Purdue professor to run across USA


A big goal is best accomplished by taking small steps. If you're Bryce Carlson, it's easiest to measure those steps in miles.

“The total distance is a little over 3,000 miles,” said Carlson.

3,080 mile to be exact. As part of the Race Across the USA, he and 11 other runners will start in Los Angeles on January 16th. They hope to end up in Washington D.C. by June.

"(We'll run) a marathon a day, nearly every day for nearly 5 months,” explained Carlson.

That's 26 miles a day. 117 marathons in all.

“I enjoy finding my edges, and that involves going out and doing things that others find crazy. I find them really enriching,” said Carlson.

An associate professor in the Department of Anthropology at Purdue University, he's using the running experience as a huge experiment into the psychology and physiology of endurance athletics.

“Looking at the biomechanics of running and risk for injury,” Carlson explained. “We're looking at energy balance and metabolism. How does that change over the course of the run, looking at sleep patterns.”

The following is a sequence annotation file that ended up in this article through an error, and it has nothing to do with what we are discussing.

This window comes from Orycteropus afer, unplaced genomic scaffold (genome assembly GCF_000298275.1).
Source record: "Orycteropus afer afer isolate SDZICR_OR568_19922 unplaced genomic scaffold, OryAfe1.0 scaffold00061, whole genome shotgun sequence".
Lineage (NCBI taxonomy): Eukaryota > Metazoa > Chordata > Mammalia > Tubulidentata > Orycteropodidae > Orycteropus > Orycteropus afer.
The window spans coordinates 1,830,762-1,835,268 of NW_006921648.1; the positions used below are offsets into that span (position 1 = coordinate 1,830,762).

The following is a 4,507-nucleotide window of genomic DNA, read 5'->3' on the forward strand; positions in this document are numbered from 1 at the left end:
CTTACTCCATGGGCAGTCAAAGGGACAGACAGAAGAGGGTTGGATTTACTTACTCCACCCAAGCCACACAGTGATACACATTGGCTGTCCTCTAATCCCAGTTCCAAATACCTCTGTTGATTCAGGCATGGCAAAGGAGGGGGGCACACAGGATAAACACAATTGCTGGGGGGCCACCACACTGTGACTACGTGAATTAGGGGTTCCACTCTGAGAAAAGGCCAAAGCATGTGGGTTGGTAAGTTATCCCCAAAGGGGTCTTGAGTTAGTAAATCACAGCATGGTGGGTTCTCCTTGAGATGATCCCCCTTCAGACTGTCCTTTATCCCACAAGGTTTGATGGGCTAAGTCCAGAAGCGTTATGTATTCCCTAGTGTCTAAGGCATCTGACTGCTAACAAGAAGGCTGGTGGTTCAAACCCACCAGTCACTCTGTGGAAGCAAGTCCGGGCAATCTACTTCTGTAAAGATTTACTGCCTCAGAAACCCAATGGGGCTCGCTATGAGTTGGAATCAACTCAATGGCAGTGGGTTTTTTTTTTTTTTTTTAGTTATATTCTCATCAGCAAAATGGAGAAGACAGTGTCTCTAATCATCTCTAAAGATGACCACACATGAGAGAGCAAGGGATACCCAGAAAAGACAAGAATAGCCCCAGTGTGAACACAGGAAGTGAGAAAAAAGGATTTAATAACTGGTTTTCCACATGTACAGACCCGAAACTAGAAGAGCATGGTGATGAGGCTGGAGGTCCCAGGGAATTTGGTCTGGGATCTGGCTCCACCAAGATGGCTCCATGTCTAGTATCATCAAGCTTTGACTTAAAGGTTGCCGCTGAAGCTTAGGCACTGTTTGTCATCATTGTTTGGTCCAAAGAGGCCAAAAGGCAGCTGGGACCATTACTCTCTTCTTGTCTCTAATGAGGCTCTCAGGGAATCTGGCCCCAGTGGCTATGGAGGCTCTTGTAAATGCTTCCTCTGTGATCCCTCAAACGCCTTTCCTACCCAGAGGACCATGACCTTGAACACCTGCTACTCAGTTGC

The runners are also hoping to inspire young people to be active. Racers are trying to shed light on the issue of childhood obesity and are supporting the 100 Mile Club, which encourages young people to walk or run at least two miles a week.

“Help kids establish a positive relationship with physical activity at a young age, make it fun,” said Carlson.

Fun for adults too, who may be looking to make a change in 2015. Instead of resolving to lose weight or go on a diet, he suggests making it positive.

“Why not make a resolution to go out and try something fun. Have more fun in the new year. Allow yourself to have more fun take more adventures. Surround yourself with people who will help enable that,” he said.

Carlson has done just that. He's finished 100 mile ultra-marathons and a 153 mile run in Greece, but nothing like what he's about to embark on.

“It's a long way. It's a long way. But you get there one step at a time, just like any journey.”

A journey in service of science. And a colossal challenge that could inspire countless others, to put one foot in front of the other.

Bryce Carlson blog

On Twitter: @bryceacarlson